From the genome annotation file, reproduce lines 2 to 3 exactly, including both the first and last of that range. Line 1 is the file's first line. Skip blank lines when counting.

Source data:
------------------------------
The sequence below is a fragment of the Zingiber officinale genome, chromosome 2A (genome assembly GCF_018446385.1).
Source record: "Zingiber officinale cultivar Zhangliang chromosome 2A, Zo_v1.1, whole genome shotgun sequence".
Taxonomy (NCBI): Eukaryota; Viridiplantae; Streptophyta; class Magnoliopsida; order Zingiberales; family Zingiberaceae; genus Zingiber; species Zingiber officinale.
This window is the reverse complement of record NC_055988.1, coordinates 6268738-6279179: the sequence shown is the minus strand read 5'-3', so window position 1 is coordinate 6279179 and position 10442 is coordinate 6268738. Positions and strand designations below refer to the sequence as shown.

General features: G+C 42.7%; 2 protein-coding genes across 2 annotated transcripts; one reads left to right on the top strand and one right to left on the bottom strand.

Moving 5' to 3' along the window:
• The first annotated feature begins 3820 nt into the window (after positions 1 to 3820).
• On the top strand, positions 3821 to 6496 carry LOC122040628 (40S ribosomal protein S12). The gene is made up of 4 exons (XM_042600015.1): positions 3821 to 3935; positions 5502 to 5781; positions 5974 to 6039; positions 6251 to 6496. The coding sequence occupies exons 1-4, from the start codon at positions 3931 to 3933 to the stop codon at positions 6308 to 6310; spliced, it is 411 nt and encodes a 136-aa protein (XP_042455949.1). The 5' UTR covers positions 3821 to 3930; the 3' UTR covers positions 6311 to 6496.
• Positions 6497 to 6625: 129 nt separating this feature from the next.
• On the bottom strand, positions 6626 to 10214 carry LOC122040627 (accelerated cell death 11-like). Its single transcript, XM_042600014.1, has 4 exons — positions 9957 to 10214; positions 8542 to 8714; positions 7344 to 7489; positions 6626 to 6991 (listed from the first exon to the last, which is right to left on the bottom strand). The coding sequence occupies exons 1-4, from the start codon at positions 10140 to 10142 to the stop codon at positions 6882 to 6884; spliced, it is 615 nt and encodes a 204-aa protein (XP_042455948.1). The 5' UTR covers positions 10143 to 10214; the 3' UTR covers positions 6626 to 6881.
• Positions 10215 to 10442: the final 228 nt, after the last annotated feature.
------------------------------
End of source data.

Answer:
Source record: "Zingiber officinale cultivar Zhangliang chromosome 2A, Zo_v1.1, whole genome shotgun sequence".
Taxonomy (NCBI): Eukaryota; Viridiplantae; Streptophyta; class Magnoliopsida; order Zingiberales; family Zingiberaceae; genus Zingiber; species Zingiber officinale.